“Here’s an idea. . . . Why not plug my book?”
Of course, he means with words and not bullets. Though most of my own books might have sold better as targets.
And he is also joking. For he — an old friend — would never ever place his serious book at the mercy of my silly reflections.
And his book is serious. He has written — (hold on, while I swallow a smile) — an English language textbook. One aimed at stuffing even more words into that mighty maw that is the Japan’s English education market.
Lots of teacher-types in Japan have such books. I’ve got a basketful myself. How it usually works is like this:
The foreign instructor teams as a co-author with a Japanese partner. One provides native speaker English content and the other gives the nitty-gritty Japanese explanations. They jam-pack the pages with drills, vocabulary, questions and answers.
After working like mad to finish and polish their product, the book is then cast into Japan’s ocean of educational material.
Where it sinks like a stone.
After perhaps first making a modest splash. One large enough to make the co-authors think, “Why not try again! Maybe we’ll hit it rich!”
You see, teachers too can dream.
My friend’s book is focused on TOEIC, The Test of English for Idiots and Clowns.
OK. Make that for “International Communication.” The TOEIC is a well-known examination that is especially valued by the Japanese business community, where there are no idiots or clowns, outside of those at my local bank and post office.
But then it hit me . . . It would be pure fun to present an actual review for such a TOEIC book. Or perhaps even a ream of such reviews.
And so I will. For a fictitious book I will now dub, “TOEIC for Caribou.” A title every bit as good as, “TOEIC for Everyone,” or any other plain-as-porridge offering you might find at any bookstore. After all, the TOEIC is a serious topic and caribou are serious animals. Or if you like, you might think of caribou as idiots and clowns with antlers.
As to how to go about my TOEIC book review writing . . . that’s the easy part.
I plan to copy from other books.
Here we go. Imagine a brassy toot of fanfare. And then a voice with an echo effect, shouting . . .
TOEIC for Caribou!
“The most important book I’ve ever read. It changed the way I thought. It changed the way I acted. . . . I’m one of hundreds of thousands whose life was changed for the better.” — Spike Lee.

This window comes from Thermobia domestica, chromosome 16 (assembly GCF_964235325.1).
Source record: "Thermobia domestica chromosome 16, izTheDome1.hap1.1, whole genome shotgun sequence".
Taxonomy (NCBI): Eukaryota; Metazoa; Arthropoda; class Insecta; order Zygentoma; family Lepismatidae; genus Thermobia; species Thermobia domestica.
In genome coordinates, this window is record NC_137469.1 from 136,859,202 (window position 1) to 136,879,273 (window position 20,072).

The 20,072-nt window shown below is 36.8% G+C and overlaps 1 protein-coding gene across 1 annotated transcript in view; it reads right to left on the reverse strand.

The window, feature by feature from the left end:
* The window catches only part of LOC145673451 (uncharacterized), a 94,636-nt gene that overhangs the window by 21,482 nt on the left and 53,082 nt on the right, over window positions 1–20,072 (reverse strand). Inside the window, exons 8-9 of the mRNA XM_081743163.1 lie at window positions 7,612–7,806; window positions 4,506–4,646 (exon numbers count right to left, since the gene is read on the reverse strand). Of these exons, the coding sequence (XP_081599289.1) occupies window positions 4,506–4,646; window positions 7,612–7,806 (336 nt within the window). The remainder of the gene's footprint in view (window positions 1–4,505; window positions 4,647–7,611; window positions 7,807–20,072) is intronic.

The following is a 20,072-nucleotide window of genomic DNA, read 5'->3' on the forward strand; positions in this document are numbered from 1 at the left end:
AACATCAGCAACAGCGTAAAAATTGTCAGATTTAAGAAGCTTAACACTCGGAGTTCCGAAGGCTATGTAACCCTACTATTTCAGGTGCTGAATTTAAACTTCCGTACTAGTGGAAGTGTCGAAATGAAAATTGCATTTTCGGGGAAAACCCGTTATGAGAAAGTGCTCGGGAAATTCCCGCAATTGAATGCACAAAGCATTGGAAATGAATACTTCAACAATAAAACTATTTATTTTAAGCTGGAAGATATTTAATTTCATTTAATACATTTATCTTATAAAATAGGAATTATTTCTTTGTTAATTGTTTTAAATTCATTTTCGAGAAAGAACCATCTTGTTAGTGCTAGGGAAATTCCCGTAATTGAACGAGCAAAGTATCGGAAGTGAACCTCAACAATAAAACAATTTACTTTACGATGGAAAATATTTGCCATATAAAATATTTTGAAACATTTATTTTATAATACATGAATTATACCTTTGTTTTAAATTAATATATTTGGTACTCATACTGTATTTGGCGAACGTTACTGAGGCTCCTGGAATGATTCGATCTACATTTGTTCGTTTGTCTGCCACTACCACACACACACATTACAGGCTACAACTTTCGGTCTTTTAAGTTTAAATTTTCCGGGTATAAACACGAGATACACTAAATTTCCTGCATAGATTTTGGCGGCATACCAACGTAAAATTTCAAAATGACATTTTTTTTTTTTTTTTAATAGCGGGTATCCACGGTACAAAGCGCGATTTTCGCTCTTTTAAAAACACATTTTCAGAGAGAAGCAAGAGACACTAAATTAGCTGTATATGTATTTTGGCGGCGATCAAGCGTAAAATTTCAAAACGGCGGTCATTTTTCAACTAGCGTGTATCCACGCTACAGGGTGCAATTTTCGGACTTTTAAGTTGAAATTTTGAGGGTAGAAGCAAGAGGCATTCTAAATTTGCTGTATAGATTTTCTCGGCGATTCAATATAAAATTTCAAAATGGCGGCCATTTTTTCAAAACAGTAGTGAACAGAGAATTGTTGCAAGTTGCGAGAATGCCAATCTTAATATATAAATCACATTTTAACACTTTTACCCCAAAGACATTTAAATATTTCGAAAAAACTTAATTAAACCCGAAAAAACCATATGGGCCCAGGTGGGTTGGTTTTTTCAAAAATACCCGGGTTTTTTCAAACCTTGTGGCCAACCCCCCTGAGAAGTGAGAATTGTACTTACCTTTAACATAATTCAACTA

Impressive. Or how about . . .
TOEIC for Caribou! “Offers such magic, mystery and sadness that, literally, this reader turned the last page and decided to reread it. Immediately. It’s that hauntingly wonderful.” — USA Today.
Or: TOEIC for Caribou! “A powerful book. . . . no frills, no nonsense, just hard spare prose.” — The Washington Post Book World.
Or: TOEIC for Caribou! “Sets off shock waves . . . a fever-bright tale . . . a magical work — sensuous, perilous, profoundly disturbing.” — Cosmopolitan.
Or: TOEIC for Caribou! “. . . reads like a conflation of the Inferno, the Illiad and Moby Dick . . . an extraordinary, breathtaking achievement.” — John Banville of The Independent.
Or (Come on, now. Grin and bear it. Or at least, bear it.) : TOEIC for Caribou! “It moves like an express train, crackles with vitality and vibrates with emotional intensity.” — Orville Prescott of The Yale Review.
Or: TOEIC for Caribou . . . “So good, you find yourself asking how you could not know this already.” — Esquire.
Or: TOEIC for Caribou! “Frighteningly real . . . compelling . . . it’ll keep you riveted.” — The Detroit News.
My first impression after typing all these scoops of confetti is that review writing might not be so hard at that. You just have to be wired. I wonder how much caffeine these people drink. Or perhaps there is a lost Fountain of Adjectives, hidden somewhere in the Everglades, to which all review writers have a map.
In any case, it’s time to give some proper due. In order of presentation, these book jacket blurbs trumpeted . . .
“The Autobiography of Malcom X,” Arundhati Roy’s “The God of Small Things,” Khaled Housseni’s “The Kite Runner,” Toni Morrison’s “Tar Baby,” Cormac McCarthy’s “Blood Meridian,” Robert Penn Warren’s “All the King’s Men,” Erik Larson’s, “The Devil in the White City,” and last but not least, Tom Dillon’s “Japanese Made Funny.”
Or maybe that was Michael Crichton’s “Jurassic Park.” The other is a bookstore dinosaur. That’s how I got them confused.
Yet, otherwise an entire paragraph of great reads. Or so I hear. But not quite in the same league with “TOEIC for Caribou,” which can also double as a roach swatter. Or a leg support for a lopsided table. Such versatility will no doubt add meat to book sales. And you know where that will lead . . .
. . . TOEIC for Caribou II. . . . Son of TOEIC for Caribou. . . . TOEIC for Caribou vs Aliens.
And on and on. Creating not just a TOEIC book. But a franchise.
You see, columnists too can dream.
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